Bygone Days: Countdown to the Six Day War

It was the beginning of June 1967 and rabbis were consecrating city parks for cemeteries.

levi eshkol 88 (photo credit: )
levi eshkol 88
(photo credit: )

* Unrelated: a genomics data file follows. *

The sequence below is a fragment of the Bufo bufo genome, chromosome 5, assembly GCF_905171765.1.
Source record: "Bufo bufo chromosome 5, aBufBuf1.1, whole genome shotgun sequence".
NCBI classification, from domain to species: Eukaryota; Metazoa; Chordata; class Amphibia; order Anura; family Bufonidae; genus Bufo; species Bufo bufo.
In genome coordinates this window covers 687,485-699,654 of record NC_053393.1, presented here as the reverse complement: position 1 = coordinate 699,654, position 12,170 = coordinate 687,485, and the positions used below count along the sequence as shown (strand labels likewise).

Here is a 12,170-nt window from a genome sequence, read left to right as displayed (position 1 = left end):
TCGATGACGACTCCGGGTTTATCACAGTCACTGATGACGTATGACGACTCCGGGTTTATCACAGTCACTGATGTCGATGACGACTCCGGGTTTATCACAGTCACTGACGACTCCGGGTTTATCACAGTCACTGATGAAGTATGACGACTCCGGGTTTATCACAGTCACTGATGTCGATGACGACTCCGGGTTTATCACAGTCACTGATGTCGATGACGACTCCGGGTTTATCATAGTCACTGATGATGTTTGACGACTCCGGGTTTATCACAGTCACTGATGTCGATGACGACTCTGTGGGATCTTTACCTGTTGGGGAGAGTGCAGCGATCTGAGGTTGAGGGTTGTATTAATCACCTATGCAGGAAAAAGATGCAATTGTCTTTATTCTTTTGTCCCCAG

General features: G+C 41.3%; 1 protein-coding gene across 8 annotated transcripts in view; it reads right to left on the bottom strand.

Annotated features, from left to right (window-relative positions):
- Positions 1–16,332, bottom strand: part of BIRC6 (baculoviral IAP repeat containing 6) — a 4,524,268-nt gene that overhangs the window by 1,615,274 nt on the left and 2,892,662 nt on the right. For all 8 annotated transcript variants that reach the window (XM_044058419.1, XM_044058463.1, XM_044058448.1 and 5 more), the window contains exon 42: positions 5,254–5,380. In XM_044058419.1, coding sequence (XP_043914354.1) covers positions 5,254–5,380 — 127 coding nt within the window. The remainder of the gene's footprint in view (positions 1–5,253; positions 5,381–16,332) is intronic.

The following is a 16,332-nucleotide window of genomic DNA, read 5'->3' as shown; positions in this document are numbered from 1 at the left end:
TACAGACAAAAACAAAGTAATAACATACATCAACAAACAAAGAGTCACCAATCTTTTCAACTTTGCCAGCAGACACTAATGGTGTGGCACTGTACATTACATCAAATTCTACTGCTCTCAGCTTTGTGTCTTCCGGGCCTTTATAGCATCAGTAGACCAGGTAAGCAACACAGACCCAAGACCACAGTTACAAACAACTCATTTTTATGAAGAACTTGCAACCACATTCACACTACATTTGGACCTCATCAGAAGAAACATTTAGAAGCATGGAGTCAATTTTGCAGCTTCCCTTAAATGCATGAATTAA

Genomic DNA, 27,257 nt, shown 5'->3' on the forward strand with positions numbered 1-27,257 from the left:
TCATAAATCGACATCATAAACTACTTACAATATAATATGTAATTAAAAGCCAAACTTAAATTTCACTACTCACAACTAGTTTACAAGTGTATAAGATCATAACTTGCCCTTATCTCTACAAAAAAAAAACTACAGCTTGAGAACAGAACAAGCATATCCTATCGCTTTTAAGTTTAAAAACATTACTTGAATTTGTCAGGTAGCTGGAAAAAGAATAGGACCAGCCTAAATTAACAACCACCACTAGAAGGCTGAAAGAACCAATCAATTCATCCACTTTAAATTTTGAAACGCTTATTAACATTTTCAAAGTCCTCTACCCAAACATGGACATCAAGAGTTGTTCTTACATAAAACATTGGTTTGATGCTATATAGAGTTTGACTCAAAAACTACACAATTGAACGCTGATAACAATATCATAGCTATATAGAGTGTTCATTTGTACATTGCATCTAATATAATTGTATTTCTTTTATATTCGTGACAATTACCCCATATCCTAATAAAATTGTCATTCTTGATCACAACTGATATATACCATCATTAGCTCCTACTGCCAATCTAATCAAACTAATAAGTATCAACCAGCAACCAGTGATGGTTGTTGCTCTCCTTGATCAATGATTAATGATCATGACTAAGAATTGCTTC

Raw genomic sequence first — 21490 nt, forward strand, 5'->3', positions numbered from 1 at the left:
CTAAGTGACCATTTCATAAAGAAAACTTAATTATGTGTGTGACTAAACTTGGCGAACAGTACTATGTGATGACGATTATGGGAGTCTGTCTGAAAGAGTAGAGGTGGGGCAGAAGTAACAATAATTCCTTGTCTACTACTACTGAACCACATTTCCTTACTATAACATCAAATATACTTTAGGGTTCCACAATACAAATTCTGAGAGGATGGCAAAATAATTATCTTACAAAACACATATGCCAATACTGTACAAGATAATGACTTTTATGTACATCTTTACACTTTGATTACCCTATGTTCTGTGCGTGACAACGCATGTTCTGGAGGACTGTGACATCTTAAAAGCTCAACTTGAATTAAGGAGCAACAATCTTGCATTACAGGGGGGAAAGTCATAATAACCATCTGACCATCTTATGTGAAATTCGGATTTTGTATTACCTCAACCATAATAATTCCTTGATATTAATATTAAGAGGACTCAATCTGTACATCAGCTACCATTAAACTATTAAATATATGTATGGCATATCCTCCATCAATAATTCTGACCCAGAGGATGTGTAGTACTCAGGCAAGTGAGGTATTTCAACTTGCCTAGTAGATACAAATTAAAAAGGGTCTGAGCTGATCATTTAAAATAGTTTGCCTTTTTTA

It was the beginning of June 1967, and with mounting mendacity escalation followed escalation as Egyptian president Gamal Abdel Nasser made common cause with Syria, moving his vast army and air force into the Sinai, ousting the United Nations peacekeeping forces, blockading Israel's Red Sea port, Eilat, and pretentiously signing a war pact with King Hussein that put the Jordanian Army under Egyptian command. Other Arab states quickly adhered to the alliance, which Nasser told cheering Egyptians was designed to "totally annihilate the State of Israel once and for all." The IDF reserves were fully mobilized, bringing normal life to a standstill and transforming usually bustling thoroughfares into eerie war zones. Even before this dire peril, Israel's national mood was in the dumps. The nation was suffering from an unprecedented economic slump that put tens of thousands out of work. Record numbers left the country, and the macabre joke of the day spoke of a sign at Lod (now Ben-Gurion) Airport, reading: "Will the last one to leave please switch off the lights." People spoke in chilling seriousness of annihilation. AS A junior member of prime minister Levi Eshkol's staff, I kept an appointment in Tel Aviv with a group of foreign correspondents at a beachfront hotel. On the way there I caught sight of a hearse pulling up at the gateway of a park, and out of it tumbled half-a-dozen black-caftaned, pie-hatted, bearded members of the hevra kadisha burial society, one of whom, the driver, I recognized from Jerusalem. He stood out because he was older than the rest, was a head taller, had a physique like an ox and skin so weathered it looked like leather. Two of the undertakers began pacing the park's grassy area, calling out distances to a third, who wrote down the measurements in a notebook. The other three began striding around the park's periphery crying out in a whining howl, over and over again, "The spirit of the Almighty is in the secret places of the heavens. The spirit of the Almighty is in the secret places of the heavens." While they were thus engaged, the brawny driver stood leaning against the bonnet of his hearse, twirling his side locks as if this sort of thing was everyday fare. A SUDDEN shock of black premonition shot through me. Anxiously, I asked the driver what it was they were doing; he coolly replied that his Jerusalem hevra kadisha had been instructed to help the Tel Aviv hevra kadisha consecrate city parks for cemeteries. Rabbis all over the country were consecrating parks for cemeteries. He himself had seen a warehouse stockpiled with tons of rolls of plastic sheeting for wrapping bodies. Timber yards had been instructed to ready coffin boards. "We're preparing for 40,000, 50,000 dead," he said in an expressionless voice. "Who knows?" I remonstrated with him not to spread such pernicious rumors, but when I continued on my way, my every nerve leapt and shuddered. At the hotel the journalists smelled a rat immediately. One of them, a woman with an Irish accent, shot me a look that could freeze water, and said, "You're nervous. You really are nervous. Why?" she demanded. "Performance anxiety," I blustered. "I'm new to the job." "So, what do you have to tell us?" asked a paunchy fellow in a baggy linen suit. "Anything happening we don't know about?" I extracted the official briefing paper that had been handed to me that morning, and read it out verbatim: "President Johnson has phoned Prime Minister Eshkol and has promised international action to lift the blockade of Eilat. Foreign Minister Abba Eban is to meet the president in Washington this afternoon, when it is expected he will be given details of the plan to send an international flotilla through the Tiran Straits that lead to Eilat, thus breaking the Egyptian blockade." "That's old hat," snapped an upper-echelon type, contempt in his eyes. "Our own sources have given us that already." "There's not a chance in hell Johnson will be able to put together an international convoy," piped up a small man with a flashy bow tie. "He's asked 18 nations to sign on and only four - Iceland, New Zealand, Australia and the Netherlands - are on board. It's a non-starter. "Johnson is just one big hulking Texan wishing he could help you out, but can't. He's too bogged down in Vietnam. The whole thing is pie in the sky." Squiggling in my seat, I managed one more sentence: "I'm instructed also to say that Israel has received assurances from the American president that on no account will he compromise Israel's national security." "Bullshit!" snarled one of the journalists. "You've come all the way from Jerusalem just to tell us that?" snapped another. "I'm not authorized to say anything more," I stammered, and made a hurried, graceless exit, leaving my briefing paper behind. A FEW hours later, back at my desk in Jerusalem, still shaken and dismayed, I sat slumped staring out of the window when the intercom rang like an alarm bell. It was the prime minister's secretary telling me Mr. Eshkol wanted to see me. "He wants you to handle the correspondence," said the secretary. "Letters of support are coming in by the sackload." When I walked into the premier's room, his head was bent low over a document, but I could instantly see he looked more wan and sallow than I had ever seen him before. "We're getting lots of letters and telegrams from some very important people," he grunted, hardly looking up. "Go through them and draft replies. Consult Ya'acov if you're not sure what to say." Dr. Ya'acov Herzog was one of Israel's commanding intellects, possessed of a subtle and powerful brain that was equally at home with Bach and the Bible. A devout Jew, he was the son of a former chief rabbi of Israel, the younger brother of a future president, and the prime minister's most trusted foreign policy adviser. Herzog had obtained his early schooling in Dublin, where his father had once officiated, so his Hebrew was brushed with an Irish brogue. This was excessively amplified when he burst into the room and told the premier in a chilling tone: "Field intelligence reports that poison gas equipment has been spotted in Sinai. There is a possibility the Egyptians intend to use it. Nasser used poison gas in the Yemen. And we have no stockpiles of gas masks." "No gas masks?" "Nothing to speak of," confirmed Herzog. THE EFFECT was graveyard. The prime minister turned his head, bit his lips, hid his face in his hands, sat there perfectly still for a moment, and whispered in Yiddish, "Blut vet giessen vee vasser" ("Blood will spill like water"). I, full of foreboding, moved to the door and closed it on them as the two leaned their heads together, speaking secretly. The only words I caught were those of Eshkol, saying to Herzog, "Ich daff reiden mit der gerlenter na'ar" (I must speak to the learned fool), meaning foreign minister Abba Eban. That's how things were between Eshkol and Eban, the South African-born and Cambridge-educated foreign minister. No Israeli was more respected in Western corridors of power and adored by Jewish communities the world over for his Churchillian eloquence, yet to his own down-to-earth, unbuttoned and red-blooded cabinet colleagues Eban seemed something of an incongruous outsider, a pretentious windbag. No one questioned his exceptional diplomatic gifts and powers of oratory, but few trusted his strategic judgment. "Eban never gives the right solution, only the right speech," Eshkol once said of him. "The prime minister must speak to Eban," called Herzog to the secretary, sticking his head around the door. "He's to meet Johnson in a few hours." As I was gathering a carton of letters, I could distinctly hear Levi Eshkol's voice through the half-open door, yelling into the telephone: "You hear me, Eban? That's right - poison gas. Tell Johnson the question is no longer freedom of passage to Eilat, but Israel's existence." Then, absolutely beside himself: "Zug tzu der goy az meer hoben tzu te'en mit chayes. Eer hert - chayes!" (Tell the goy we're dealing with animals. You hear - animals!) I all but dropped the carton in fright as the prime minister slammed down the phone in anxiety. IT HAD been a calamitous day from the start - nerve-racking cabinet consultations, endless phone calls, party politicking, and the IDF general staff straining at the leash like dogs penned up in kennels, wanting to strike before the enemy's build-up became impenetrable. Some commanders even accused Eshkol of cowardice; but he shut his ears to such epithets from impetuous generals who would lead him into war before he had exhausted every possibility of avoiding one, insisting that if the American commitment came to naught, Washington would then have no moral choice but to support Israel in the war thrust upon it. That evening the prime minister addressed the nation over the radio. It was to have been pre-recorded in the sanctuary of his office, but because of his grueling schedule he did not get round to it until very late in the day. Going over the text drafted by Herzog and others, he quickly scribbled changes and, since his secretary had already gone home, Adi Yaffe, his office assistant, sat down to retype the speech with one finger. He had hardly begun when the studio called to say it was too late to make a recording, and that if the prime minister wanted prime time he had no choice but to come immediately to Broadcasting House and deliver the speech live. Fatigued by stress and croaky with an incipient cold, Eshkol entered the broadcasting booth and began reading a text he had not fully checked, crisscrossed with corrections he could not fully decipher. At one point, he signaled to Herzog and Yaffe through the glass booth that he wanted to cut the broadcast short, but they signaled back that he had no choice but to finish. The result was that he repeatedly lost his place, and what listeners heard were grunts of "Er... er," as he struggled in fits and starts to decipher his alterations. And the more he "er, ered," the more indecisive and panic-stricken he sounded, plunging an already frightened nation into despair. News reports told of how enemies rejoiced while Israeli soldiers smashed their transistors and sobbed. MENACHEM BEGIN, who was being vociferously courted by Eshkol to join an emergency government, insisted he hand over his defense portfolio to Moshe Dayan, the legendary one-eyed warrior with the trademark black eye-patch who had shaped the Israel Defense Forces and led the Jewish state from victory to victory. Eshkol succumbed. On Sunday, June 4, the war cabinet passed a resolution to break the stranglehold by carrying out a preemptive strike, and next day, June 5, soldiers in the southern trenches turned their faces skyward in response to a distant hum that quickly grew into the drumming thunder of scores of combat aircraft roaring in tight formations toward the sea. They were flashing by at such low altitudes one could make out the Star of David on their fuselages. A few hours later Begin, now in the cabinet, climbed the stairs to the prime minister's Tel Aviv bureau, where an exuberant Levi Eshkol called out to him: "Mi daf machen shechyanu" (We must recite a thanksgiving blessing) and made him privy to the single most spectacular piece of news he had ever heard in his life: In a surprise attack that morning, the Israeli air force had wiped out the Egyptian air force. The Syrians, Jordanians and Iraqis had all opened fire, and consequently their air forces were being demolished, too. The Six Day War was essentially won in the first few hours. Most commentators were quick to assume that upon relinquishment of the defense ministry in favor of Dayan, Eshkol's premiership was stripped of supremacy. History would quickly debunk this assumption. It was Eshkol who prepared the IDF for the fight of its life, he who reaped for the nation a bountiful political harvest thanks to the seeds he had shrewdly sown in the frightful days leading up to it. On this 41st anniversary of the Six Day War, prime minister Levi Eshkol deserves our salute. The writer served on the personal staff of five prime ministers, including Levi Eshkol. [email protected]